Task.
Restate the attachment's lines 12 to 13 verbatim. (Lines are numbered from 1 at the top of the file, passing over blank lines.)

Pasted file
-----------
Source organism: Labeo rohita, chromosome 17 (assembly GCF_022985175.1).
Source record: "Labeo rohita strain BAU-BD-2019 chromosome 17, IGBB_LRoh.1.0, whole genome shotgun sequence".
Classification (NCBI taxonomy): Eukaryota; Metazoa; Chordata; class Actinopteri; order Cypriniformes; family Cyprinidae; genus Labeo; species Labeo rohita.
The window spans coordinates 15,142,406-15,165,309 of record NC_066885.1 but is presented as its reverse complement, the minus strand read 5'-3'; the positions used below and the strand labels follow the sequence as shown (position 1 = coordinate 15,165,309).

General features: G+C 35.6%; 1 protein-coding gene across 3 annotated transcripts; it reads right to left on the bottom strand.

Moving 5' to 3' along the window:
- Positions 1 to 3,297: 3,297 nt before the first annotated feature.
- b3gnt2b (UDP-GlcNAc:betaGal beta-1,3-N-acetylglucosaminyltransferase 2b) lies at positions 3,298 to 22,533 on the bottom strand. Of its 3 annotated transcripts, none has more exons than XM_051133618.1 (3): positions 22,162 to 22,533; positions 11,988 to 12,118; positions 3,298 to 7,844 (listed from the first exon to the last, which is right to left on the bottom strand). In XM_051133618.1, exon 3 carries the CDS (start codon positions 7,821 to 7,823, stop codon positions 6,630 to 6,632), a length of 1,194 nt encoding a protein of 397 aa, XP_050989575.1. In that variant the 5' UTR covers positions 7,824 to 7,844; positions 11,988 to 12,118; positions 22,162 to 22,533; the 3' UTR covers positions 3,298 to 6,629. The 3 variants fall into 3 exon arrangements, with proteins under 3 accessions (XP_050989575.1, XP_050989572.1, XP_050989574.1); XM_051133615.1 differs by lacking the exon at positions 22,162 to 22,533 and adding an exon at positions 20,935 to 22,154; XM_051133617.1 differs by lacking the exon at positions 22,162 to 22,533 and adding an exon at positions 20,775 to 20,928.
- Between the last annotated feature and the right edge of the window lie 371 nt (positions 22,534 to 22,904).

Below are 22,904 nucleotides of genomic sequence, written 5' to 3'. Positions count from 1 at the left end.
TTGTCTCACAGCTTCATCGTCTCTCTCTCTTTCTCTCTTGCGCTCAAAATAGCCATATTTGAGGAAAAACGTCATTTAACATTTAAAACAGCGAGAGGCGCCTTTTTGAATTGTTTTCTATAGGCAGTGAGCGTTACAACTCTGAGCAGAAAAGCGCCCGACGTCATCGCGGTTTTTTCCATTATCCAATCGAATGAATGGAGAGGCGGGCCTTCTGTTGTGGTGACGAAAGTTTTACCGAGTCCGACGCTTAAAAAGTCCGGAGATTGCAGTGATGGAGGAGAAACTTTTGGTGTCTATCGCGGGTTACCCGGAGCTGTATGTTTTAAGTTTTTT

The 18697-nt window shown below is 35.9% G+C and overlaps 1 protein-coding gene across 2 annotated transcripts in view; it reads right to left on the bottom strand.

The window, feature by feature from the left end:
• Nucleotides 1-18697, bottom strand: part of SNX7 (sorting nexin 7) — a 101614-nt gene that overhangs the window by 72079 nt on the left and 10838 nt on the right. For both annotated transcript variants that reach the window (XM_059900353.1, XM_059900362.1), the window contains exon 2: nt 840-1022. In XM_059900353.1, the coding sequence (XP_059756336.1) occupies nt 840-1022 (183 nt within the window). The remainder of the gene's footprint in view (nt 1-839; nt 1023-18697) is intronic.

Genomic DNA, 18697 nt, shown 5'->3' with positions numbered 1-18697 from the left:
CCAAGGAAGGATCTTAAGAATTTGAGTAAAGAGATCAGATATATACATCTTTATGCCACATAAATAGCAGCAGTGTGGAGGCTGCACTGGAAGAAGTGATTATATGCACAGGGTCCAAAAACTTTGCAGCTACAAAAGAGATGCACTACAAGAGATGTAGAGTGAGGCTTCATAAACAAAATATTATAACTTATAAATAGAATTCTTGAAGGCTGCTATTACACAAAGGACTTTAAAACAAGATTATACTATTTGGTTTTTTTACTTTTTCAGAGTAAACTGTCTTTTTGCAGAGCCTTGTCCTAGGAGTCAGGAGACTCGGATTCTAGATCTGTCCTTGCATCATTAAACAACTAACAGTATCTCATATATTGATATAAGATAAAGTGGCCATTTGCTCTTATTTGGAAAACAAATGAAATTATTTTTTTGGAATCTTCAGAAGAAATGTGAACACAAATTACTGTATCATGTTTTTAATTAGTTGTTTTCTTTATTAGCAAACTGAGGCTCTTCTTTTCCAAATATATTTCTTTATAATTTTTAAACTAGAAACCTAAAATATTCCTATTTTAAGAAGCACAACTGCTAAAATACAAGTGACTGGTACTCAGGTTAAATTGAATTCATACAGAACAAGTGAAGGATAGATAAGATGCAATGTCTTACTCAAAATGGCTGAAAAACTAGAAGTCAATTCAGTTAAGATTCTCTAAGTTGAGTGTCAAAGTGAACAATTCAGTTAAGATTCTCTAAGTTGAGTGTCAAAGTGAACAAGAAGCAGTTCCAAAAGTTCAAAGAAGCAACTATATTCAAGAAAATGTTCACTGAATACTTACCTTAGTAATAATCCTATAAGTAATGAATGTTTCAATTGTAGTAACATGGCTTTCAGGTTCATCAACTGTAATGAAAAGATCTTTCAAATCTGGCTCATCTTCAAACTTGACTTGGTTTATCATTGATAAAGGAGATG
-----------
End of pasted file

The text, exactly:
The 18697-nt window shown below is 35.9% G+C and overlaps 1 protein-coding gene across 2 annotated transcripts in view; it reads right to left on the bottom strand.

The window, feature by feature from the left end: